While the search was still on for the missing funds, Elliott Thomas was indicted on five counts of forgery that involved the theft of $768.50. On November 2, 1932, Thomas appeared in court and plead guilty to two of the five counts. District Attorney Fitts agreed to drop the other three counts, believing that the punishment on the two remaining counts was sufficient. Five days later, Thomas was sentenced to a term of 1 to 14 years at San Quentin.

Elliott B. Thomas and C. Jack Gaines as they report to San Quentin prison.
Elliott B. Thomas (right) and C. Jack Gaines as they report to San Quentin prison. (UCLA Library Special Collections)


Thomas began serving his sentence on November 19, 1932. Sylvia Wilson made it clear that she would not be waiting for him to get out. She said she was “through with him.” According to Ancestry.com, Sylvia would marry four times. She passed away on November 5, 2002 at the age of 90.

Mrs. Thomas wasn’t waiting for her husband, either. Ten days after he entered San Quentin, she filed for divorce. She requested custody of their daughter Genevieve and $150/month (approximately $2,900 today) in support. A teacher herself, she became an administrator and was ultimately appointed as principal of the Nettie L. Waite school in Norwalk, California in July 1952. She passed away on March 13, 1956. Olive Sue Stouffer Thomas was just 54 years of age.

Photograph of Elliott B. Thomas taken at San Quentin prison.
Photograph of Elliott B. Thomas taken at San Quentin prison.

This leaves just one other principal character in this story to discuss: Elliott Thomas himself. He would be paroled from San Quentin on December 19, 1934, having served a little over two years. He was fully discharged on January 19, 1937. On May 6, 1939, 42-year-old Elliott would marry 38-year-old Olinda H. Kerby. It was a second marriage for both.

Professionally, what happened next is surprising. Today, a disgraced educator will most likely never teach again – it’s like being branded with a scarlet letter – but that is not what happened here. After his release, he obtained a teaching position in the Porterville, California school district. In 1943, he was appointed principal of the Woodrow Wilson elementary school in Oxnard, California. Then, on February 10, 1949, the district’s superintendent, Clarence A. Brittell, died, and they needed someone to quickly take over the position.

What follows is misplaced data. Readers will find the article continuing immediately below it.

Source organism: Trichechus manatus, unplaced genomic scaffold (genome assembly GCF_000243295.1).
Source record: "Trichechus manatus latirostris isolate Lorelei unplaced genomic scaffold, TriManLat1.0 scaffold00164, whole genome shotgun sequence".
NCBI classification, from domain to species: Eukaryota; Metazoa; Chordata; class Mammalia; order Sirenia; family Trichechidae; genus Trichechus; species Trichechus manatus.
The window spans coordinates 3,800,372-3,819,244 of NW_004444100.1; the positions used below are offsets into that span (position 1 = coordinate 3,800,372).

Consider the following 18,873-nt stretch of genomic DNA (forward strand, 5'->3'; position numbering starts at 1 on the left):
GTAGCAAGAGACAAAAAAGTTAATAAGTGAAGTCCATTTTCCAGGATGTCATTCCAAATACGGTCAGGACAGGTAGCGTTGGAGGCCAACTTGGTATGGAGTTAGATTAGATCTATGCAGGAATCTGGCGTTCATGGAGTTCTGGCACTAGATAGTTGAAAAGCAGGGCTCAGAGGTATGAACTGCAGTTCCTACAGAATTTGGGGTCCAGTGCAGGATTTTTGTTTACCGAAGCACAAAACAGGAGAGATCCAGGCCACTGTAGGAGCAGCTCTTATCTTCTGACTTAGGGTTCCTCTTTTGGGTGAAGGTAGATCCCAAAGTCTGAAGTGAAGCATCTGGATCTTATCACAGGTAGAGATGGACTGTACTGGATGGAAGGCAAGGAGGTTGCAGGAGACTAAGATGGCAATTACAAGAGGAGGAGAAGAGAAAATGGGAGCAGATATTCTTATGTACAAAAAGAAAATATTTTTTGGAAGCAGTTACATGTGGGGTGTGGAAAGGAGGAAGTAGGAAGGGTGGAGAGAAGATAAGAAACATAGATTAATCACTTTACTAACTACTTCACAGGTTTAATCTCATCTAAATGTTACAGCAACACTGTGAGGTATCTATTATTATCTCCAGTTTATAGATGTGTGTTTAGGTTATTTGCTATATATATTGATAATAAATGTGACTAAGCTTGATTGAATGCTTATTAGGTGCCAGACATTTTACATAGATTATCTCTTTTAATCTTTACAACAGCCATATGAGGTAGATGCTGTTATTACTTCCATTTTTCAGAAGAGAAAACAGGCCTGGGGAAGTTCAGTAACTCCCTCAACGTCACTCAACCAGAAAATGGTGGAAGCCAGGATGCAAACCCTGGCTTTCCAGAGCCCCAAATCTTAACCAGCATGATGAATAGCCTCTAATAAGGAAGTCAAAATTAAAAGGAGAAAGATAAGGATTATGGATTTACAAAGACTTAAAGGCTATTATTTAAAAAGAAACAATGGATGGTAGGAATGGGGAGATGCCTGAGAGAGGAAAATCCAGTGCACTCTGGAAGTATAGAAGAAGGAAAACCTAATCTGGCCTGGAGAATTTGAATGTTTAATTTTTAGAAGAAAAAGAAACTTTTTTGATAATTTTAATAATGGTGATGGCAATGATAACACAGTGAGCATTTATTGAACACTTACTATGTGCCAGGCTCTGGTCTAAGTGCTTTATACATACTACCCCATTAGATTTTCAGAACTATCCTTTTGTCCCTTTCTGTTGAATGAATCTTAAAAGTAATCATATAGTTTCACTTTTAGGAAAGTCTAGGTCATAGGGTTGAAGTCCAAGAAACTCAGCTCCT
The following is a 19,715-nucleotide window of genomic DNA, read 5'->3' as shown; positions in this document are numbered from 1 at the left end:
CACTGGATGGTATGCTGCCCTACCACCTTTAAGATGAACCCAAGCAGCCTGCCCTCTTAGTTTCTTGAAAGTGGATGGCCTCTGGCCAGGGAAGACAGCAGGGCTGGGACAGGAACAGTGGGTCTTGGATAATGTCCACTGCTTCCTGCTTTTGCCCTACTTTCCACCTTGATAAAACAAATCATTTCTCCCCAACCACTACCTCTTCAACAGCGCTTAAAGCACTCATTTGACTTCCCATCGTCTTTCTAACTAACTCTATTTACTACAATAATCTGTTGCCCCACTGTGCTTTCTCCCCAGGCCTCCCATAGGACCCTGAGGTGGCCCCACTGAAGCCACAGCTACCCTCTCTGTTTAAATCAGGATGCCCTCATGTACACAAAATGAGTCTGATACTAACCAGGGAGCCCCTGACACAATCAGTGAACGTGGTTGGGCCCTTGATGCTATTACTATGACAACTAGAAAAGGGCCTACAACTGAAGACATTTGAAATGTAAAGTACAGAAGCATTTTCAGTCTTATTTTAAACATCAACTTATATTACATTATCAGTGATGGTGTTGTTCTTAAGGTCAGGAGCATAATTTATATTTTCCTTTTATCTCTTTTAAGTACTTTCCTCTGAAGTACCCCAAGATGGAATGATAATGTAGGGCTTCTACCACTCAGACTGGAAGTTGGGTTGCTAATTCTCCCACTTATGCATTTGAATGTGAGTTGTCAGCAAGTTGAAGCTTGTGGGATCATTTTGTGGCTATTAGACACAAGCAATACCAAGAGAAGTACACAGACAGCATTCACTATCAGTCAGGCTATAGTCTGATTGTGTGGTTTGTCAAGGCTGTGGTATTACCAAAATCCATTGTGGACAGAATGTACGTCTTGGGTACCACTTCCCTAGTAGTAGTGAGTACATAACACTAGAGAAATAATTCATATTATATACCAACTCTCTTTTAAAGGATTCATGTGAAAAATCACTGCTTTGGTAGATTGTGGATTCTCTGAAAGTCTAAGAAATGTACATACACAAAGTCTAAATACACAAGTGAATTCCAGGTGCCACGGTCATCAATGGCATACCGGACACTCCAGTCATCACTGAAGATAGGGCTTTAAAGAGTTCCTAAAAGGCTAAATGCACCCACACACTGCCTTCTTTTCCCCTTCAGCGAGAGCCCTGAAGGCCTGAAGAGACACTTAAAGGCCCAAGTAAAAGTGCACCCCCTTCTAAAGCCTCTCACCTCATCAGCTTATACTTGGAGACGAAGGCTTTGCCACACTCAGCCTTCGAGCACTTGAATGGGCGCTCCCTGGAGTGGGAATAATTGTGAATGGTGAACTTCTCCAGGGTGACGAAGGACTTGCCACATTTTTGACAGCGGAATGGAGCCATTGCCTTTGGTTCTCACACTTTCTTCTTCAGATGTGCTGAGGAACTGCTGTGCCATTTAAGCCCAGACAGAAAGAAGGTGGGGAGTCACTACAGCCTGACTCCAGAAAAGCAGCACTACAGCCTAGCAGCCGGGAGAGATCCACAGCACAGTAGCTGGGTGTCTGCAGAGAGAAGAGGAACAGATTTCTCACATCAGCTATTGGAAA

California Prison Record, San Quentin for Elliott B. Thomas.
California Prison Record, San Quentin for Elliott B. Thomas.

Just who did they have on staff who could fill that role? Any ideas? This is a tough one…

On February 19, it was announced that Elliott B. Thomas had been appointed as Acting Superintendent of the Oxnard district. It was at that time that the Board of Trustees first learned that Thomas had a prison record, but they kept their findings hush-hush and received permission from the state that allowed Thomas to continue in that role until the school year ended in June. On May 28, 1949, under threat by another Oxnard principal to out Thomas for his past sins, Thomas went straight to the Board and told them the whole story. It was headline-grabbing news in Oxnard for a few days but the district allowed him to stay on as acting superintendent. Based on his excellent work at the school, they opted to renew his contract that year as principal of the Woodrow Wilson School, a position that he would hold until his retirement in 1956.

1942 World War II Draft Registration Card for Elliott Boal Thomas.
1942 World War II Draft Registration Card for Elliott Boal Thomas.

Thomas would continue to play an active part in the Oxnard community. His main work was with the Oxnard Boys’ Club and with Rotary, having been appointed president of both organizations at different times.

Elliott Boal Thomas was 85 years old when he passed away on December 4, 1981, having completely repaired the life that he so badly damaged. A perfect example of how there can be forgiveness for one’s sins.

Useless? Useful? I’ll leave that for you to decide.

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8 months ago

Nice story

Dennis Gerard Kovacich
Dennis Gerard Kovacich
7 months ago

You mentioned the claim that “those who can’t teach, administrate.” Back in the ‘80s, I worked at a privately-owned elementary and pre-school. One day when the topic of teaching ability came up, I said, “Well, you know what they say: those who can’t teach, teach P.E.” He was almost literally rolling in the floor laughing, and it was several minutes before he could explain that his father had been a P.E. teacher.